Tuesday February 12th, 2013 marked the thirteenth anniversary of the passing of Tom Landry. Thirteen years, where did they go? For those of us who became fans of the Cowboys prior to the Jerry Jones era, Tom Landry is the icon we all remember. The silhouette of Tom Landry and his hat is an image that is almost a brand in Dallas. Perhaps only our beloved star is more of a brand than Coach. The creator of that iconic star, Jack Eskridge, passed away on Monday the 11th. I bet the reunion of icon and icon creator was nice.
For thousands of Dallas Cowboys fans, Tom Landry is forever the face of the franchise, no matter how long he has been gone from the picture, and later this month it will be 25 years since he was let go. Tom Landry is the reason why I respect the title of Coach. To me there are few titles in the world that command more respect than that of Coach, and my respect level is entirely because of Tom Landry. I don’t respect any President of our country more than I respect Coach Landry.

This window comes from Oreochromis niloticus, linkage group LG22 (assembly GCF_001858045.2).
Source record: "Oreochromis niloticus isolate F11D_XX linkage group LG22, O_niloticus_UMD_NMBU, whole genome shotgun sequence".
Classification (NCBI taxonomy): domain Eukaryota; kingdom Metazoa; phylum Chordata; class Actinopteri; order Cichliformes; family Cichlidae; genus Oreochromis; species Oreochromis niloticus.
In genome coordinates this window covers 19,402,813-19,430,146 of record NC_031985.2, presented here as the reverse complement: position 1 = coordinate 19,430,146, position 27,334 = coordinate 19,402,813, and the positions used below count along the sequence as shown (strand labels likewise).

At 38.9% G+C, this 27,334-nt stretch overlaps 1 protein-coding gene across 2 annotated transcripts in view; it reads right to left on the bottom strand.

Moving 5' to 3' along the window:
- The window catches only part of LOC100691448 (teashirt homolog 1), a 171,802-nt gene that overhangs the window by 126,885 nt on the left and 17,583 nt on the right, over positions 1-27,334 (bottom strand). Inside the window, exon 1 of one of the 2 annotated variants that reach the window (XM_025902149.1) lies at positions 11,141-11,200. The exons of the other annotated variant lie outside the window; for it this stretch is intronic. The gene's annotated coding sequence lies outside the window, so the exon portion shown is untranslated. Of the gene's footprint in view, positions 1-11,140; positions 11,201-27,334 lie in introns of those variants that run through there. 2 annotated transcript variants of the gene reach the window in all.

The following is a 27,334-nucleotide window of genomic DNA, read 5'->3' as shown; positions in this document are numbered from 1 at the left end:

The thing I remember most about Coach was his stoic presence on the the sidelines. If the only thing you ever saw of football was the demeanor of Tom Landry, you’d never know if the Cowboys were winning or losing. In recent years I’ve heard fans want Jason Garrett to lose his cool on the sidelines. One of the things I appreciate about him is that he doesn’t. He is nowhere near Landry as far as his stoicism. No one is. Thomas Wade Landry of Mission, Texas became the single most powerful figure in the History of the Dallas Cowboys because nothing could knock him off balance.
Walt Garrison, a Fullback for the Cowboys in the 1960′s and early 1970′s, and a fantastic storyteller, loves to tell stories about Tom Landry. My favorite one about Landry is when Garrison describes how someone once asked him if Landry ever smiled. Garrison deadpanned back, “I don’t know, I’ve only been here nine years.” In his book, “Once a Cowboy” he added this one liner. “I know he’s smiled at least three times in his life because he’s had three kids.”